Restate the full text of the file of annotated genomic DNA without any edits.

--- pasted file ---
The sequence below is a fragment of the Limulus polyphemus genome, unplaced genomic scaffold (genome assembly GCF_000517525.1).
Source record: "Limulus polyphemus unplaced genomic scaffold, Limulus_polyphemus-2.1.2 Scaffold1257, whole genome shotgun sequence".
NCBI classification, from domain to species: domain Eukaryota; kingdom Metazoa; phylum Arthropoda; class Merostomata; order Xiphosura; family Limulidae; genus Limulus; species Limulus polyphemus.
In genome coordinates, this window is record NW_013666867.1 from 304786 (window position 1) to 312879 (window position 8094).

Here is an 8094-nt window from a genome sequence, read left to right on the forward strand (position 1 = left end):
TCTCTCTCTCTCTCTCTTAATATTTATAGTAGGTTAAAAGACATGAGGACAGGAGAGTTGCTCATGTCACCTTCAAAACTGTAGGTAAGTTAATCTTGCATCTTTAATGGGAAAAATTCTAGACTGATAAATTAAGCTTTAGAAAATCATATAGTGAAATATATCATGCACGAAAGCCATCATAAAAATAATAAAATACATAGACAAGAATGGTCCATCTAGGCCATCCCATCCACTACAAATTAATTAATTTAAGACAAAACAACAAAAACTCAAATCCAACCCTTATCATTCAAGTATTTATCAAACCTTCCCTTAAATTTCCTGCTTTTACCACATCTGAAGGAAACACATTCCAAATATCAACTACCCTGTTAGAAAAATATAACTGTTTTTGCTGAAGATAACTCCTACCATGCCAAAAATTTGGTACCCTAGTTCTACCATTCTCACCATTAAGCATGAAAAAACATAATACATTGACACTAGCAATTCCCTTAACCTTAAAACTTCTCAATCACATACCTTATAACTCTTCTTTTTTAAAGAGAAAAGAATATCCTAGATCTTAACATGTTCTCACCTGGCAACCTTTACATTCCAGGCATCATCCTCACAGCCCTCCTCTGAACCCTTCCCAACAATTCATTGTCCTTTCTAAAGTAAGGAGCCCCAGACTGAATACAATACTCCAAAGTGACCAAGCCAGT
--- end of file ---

The sequence below is a fragment of the Limulus polyphemus genome, unplaced genomic scaffold (genome assembly GCF_000517525.1).
Source record: "Limulus polyphemus unplaced genomic scaffold, Limulus_polyphemus-2.1.2 Scaffold1257, whole genome shotgun sequence".
NCBI classification, from domain to species: domain Eukaryota; kingdom Metazoa; phylum Arthropoda; class Merostomata; order Xiphosura; family Limulidae; genus Limulus; species Limulus polyphemus.
In genome coordinates, this window is record NW_013666867.1 from 304786 (window position 1) to 312879 (window position 8094).

Here is an 8094-nt window from a genome sequence, read left to right on the forward strand (position 1 = left end):
TCTCTCTCTCTCTCTCTTAATATTTATAGTAGGTTAAAAGACATGAGGACAGGAGAGTTGCTCATGTCACCTTCAAAACTGTAGGTAAGTTAATCTTGCATCTTTAATGGGAAAAATTCTAGACTGATAAATTAAGCTTTAGAAAATCATATAGTGAAATATATCATGCACGAAAGCCATCATAAAAATAATAAAATACATAGACAAGAATGGTCCATCTAGGCCATCCCATCCACTACAAATTAATTAATTTAAGACAAAACAACAAAAACTCAAATCCAACCCTTATCATTCAAGTATTTATCAAACCTTCCCTTAAATTTCCTGCTTTTACCACATCTGAAGGAAACACATTCCAAATATCAACTACCCTGTTAGAAAAATATAACTGTTTTTGCTGAAGATAACTCCTACCATGCCAAAAATTTGGTACCCTAGTTCTACCATTCTCACCATTAAGCATGAAAAAACATAATACATTGACACTAGCAATTCCCTTAACCTTAAAACTTCTCAATCACATACCTTATAACTCTTCTTTTTTAAAGAGAAAAGAATATCCTAGATCTTAACATGTTCTCACCTGGCAACCTTTACATTCCAGGCATCATCCTCACAGCCCTCCTCTGAACCCTTCCCAACAATTCATTGTCCTTTCTAAAGTAAGGAGCCCCAGACTGAATACAATACTCCAAAGTGACCAAGCCAGT